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This node edits metadata that affects how a USD layer functions.
Some of the metadata is stored on the layer root prim and is saved with the layer on disk.
Some metadata is stored in the
/HoudiniLayerInfoprim and controls how the layer is written to disk. This primitive is not saved to any USD output.
This node will only author a bit of metadata if the corresponding parameter has its checkbox turned on. If the checkbox for a parameter is off, the node will not change any existing metadata corresponding to that parameter.
Where the file will be saved if and when the USD is written to disk (by a USD render node). (This is stored in
/HoudiniLayerInfo and is not saved to any USD output.)
This path can be altered by an output processor if you have them configured on the render node. For example, it is common in Houdini to have file paths relative to
$HIP, but in USD they should be relative to the root layer file. By default, an output processor on the USD render node does this transformation automatically.
Sets the default primitive for this layer. If another USD file references this layer, but does not explicitly name a primitive, it is given the default primitive. This sets the default primitive for this layer. It must be a root prim (
/prim_name) and it must exist in this layer.
Sets the start time of the playable range for this layer. (This is not enforced in any way, and the layer may not have any animation. This may be used by Houdini’s viewer and tools such as
Sets the end time of the playable range for this layer. (This is not enforced in any way, and the layer may not have any animation. This may be used by Houdini’s viewer and tools such as
Time per Second
Applies a scaling factor to time samples stored in the layer. You can use this to non-destructively speed up or slow down animation in the layer.
Frames per Second
For data specified in relation to frames, how many frames fit in a second. (For example, 24 for film, or 30 for NTSC television.)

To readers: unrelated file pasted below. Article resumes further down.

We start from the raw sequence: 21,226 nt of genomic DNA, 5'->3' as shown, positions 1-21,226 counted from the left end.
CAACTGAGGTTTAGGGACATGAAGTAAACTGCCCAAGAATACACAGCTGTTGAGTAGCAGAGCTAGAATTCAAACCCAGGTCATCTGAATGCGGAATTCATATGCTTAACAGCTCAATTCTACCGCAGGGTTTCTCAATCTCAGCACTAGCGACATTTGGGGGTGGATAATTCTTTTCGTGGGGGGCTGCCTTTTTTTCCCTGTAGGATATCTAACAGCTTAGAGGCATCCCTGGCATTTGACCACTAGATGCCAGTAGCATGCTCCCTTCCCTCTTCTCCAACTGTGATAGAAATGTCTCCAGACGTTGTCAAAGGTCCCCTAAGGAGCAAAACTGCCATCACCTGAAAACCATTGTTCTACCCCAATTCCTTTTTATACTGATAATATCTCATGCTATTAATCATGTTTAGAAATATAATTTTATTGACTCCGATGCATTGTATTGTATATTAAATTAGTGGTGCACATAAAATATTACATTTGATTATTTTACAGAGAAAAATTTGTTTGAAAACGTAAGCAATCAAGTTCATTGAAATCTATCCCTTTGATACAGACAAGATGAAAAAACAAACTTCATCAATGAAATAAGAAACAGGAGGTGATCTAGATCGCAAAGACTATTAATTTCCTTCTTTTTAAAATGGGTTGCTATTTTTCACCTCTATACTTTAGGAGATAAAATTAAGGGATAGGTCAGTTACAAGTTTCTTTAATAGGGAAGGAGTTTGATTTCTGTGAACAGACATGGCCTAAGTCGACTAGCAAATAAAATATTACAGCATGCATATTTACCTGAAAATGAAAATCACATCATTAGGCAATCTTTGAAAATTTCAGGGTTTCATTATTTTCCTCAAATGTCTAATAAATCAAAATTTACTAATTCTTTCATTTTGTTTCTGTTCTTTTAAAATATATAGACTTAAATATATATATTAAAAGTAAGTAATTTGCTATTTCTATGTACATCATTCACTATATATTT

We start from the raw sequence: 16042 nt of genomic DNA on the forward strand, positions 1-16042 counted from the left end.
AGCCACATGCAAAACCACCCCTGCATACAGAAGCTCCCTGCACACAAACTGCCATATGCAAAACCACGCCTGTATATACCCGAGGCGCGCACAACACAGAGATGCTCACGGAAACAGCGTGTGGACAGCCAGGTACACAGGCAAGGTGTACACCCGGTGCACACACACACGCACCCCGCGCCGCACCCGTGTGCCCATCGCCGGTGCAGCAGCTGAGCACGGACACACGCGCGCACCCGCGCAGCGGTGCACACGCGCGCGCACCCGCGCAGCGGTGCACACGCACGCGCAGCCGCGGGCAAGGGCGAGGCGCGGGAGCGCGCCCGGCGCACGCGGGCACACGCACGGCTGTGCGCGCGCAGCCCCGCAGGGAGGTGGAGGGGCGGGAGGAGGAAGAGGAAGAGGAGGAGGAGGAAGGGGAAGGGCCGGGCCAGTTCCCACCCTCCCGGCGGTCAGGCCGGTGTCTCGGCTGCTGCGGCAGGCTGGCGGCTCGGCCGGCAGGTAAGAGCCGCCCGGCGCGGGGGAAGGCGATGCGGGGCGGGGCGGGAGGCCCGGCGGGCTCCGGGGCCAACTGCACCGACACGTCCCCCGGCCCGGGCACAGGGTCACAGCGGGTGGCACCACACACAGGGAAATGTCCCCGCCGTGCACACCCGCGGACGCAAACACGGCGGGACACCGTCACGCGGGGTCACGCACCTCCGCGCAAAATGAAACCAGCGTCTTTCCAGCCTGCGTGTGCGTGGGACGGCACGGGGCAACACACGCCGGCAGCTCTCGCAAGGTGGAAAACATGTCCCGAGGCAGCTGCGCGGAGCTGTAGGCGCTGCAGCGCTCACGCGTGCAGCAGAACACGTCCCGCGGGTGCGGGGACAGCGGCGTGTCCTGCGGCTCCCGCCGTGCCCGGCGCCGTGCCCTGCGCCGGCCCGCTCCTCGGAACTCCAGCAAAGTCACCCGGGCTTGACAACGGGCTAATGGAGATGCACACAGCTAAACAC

Which axis (Y or Z) was treated as "up" when this layer was created. This is not used to transform the layer. It serves as a hint that can help identify the cause of orientation problems when you combine USD layers.
Meters Per Unit
The scale at which the scene was modeled. For example, Houdini scenes are often modeled at meter scale (
1.0) for physical accuracy, while Maya modelers often work at centimeter scale (
0.1). Like Up axis, Houdini doesn’t act on this information (it can’t automatically scale layers because it can’t know which of all the attributes in the scene represent lengths, distances, movement vectors, and so on). It just serves as a hint to help identify the cause of scaling problems when combining USD layers.
Number of Custom Data
The metadata of the layer contains a dictionary for use by software packages and/or studios to store custom data. You can set or edit multiple custom key-value pairs here. Set the number of items to set/edit, or use the plus and minus buttons to add or remove items.
Custom Data Name
For each item of custom data, the name of the item.
Custom Data Type
For each item of custom data, the data type of the value. The only choices are string and number.
Custom Data Value
For each item of custom data, the value to associate with the name.
(Behind the scenes there are two different parameters (
customdatafloatvaluen) both labeled Custom data value, with the visible one controlled by whether Custom data type is set to "string" or "number". This may be relevant if you are using expressions or scripting these values.)
Also Set Metadata on Stage Root Layer
USD layers each have their own metadata that is controlled through this node. But in addition, USD stage’s root layer (which cannot be directly accessed in LOPs) also has metadata which may be the same as or different from any specific layer used to compose the stage. This option allows the metadata described by this node to be copied to the stage’s root layer as well as being set on the active layer.
It is almost always desirable to have the metadata on each component layer match the metadata of the stage’s root layer, so this option is on by default.
Prior to configuring the active layer, you can explicitly combine a series of layers created by earlier nodes in the chain.
Do not flatten
Don’t do anything with other layers.
Flatten input layers
Flatten all layers in the layer stack into a single layer, and then configure the metadata of that layer.
Flatten input stage
Flatten the entire stage. This is a much more destructive operation than layer flattening. It bakes overrides, references, and sublayers into a single monolithic tree. Only do this if for some reason you need to incorporate all stage data into a single output file.
Start New Layer
This node is often used to perform the final configuration of a layer’s metadata before creating a new layer to be modified by following LOP nodes. Turn this on to explicitly start a new in-memory active layer that subsequent nodes will use.